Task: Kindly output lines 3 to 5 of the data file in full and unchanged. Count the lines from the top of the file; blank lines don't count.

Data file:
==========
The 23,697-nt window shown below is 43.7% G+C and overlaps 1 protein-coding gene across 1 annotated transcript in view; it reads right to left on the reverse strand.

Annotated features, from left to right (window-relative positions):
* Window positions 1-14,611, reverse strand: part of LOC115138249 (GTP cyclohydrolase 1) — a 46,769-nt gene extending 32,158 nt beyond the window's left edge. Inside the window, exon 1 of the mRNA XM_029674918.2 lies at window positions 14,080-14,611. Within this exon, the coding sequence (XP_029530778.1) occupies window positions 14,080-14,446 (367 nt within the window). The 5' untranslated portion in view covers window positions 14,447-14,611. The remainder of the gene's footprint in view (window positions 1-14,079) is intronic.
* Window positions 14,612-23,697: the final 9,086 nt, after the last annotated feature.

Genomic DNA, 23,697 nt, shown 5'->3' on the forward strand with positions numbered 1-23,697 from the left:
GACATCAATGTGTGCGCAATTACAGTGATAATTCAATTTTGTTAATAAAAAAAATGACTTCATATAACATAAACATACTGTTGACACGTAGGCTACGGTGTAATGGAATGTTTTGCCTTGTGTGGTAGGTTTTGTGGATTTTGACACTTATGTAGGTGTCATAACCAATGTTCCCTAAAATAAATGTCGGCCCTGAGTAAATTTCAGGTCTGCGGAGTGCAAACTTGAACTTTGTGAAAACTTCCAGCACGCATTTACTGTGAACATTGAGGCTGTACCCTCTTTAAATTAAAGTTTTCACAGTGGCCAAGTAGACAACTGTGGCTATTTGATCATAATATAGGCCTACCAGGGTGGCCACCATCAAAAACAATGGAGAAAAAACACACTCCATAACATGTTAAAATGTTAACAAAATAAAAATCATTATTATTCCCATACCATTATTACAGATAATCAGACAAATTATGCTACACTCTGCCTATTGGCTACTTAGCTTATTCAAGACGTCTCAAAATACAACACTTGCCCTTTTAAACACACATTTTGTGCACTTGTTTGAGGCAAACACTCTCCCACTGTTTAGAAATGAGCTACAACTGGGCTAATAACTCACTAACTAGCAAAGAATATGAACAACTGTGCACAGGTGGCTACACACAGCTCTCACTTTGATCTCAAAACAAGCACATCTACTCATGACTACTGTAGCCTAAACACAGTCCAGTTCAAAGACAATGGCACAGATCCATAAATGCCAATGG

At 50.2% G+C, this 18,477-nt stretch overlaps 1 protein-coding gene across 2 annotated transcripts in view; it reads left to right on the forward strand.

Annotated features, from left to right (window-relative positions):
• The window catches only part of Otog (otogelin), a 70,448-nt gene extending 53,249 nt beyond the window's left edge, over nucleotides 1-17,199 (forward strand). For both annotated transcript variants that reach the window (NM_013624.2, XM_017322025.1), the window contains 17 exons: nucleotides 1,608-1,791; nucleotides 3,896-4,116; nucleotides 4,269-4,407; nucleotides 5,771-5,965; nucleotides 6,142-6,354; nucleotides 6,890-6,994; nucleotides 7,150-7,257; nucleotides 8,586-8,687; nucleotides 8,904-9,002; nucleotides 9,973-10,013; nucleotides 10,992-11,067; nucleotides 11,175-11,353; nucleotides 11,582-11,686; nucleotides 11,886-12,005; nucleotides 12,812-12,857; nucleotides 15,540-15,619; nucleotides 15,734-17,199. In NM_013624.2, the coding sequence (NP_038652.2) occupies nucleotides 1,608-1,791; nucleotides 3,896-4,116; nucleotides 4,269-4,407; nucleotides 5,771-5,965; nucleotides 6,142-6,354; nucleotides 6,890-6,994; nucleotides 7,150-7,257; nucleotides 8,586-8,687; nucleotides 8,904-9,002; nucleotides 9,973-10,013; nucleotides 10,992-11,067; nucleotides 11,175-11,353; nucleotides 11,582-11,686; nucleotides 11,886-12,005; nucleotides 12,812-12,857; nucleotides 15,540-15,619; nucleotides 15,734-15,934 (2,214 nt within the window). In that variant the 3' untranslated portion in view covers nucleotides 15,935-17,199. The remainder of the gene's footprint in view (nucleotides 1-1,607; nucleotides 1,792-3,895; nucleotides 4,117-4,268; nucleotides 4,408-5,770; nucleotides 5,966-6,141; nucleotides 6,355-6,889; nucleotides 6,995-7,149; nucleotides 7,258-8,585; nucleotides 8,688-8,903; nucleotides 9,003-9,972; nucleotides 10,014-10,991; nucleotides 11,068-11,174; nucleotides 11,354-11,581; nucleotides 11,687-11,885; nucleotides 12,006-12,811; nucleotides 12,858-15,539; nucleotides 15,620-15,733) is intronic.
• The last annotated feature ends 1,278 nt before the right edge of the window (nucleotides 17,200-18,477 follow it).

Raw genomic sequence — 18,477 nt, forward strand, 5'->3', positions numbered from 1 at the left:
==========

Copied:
* Window positions 1-14,611, reverse strand: part of LOC115138249 (GTP cyclohydrolase 1) — a 46,769-nt gene extending 32,158 nt beyond the window's left edge. Inside the window, exon 1 of the mRNA XM_029674918.2 lies at window positions 14,080-14,611. Within this exon, the coding sequence (XP_029530778.1) occupies window positions 14,080-14,446 (367 nt within the window). The 5' untranslated portion in view covers window positions 14,447-14,611. The remainder of the gene's footprint in view (window positions 1-14,079) is intronic.
* Window positions 14,612-23,697: the final 9,086 nt, after the last annotated feature.

Genomic DNA, 23,697 nt, shown 5'->3' on the forward strand with positions numbered 1-23,697 from the left: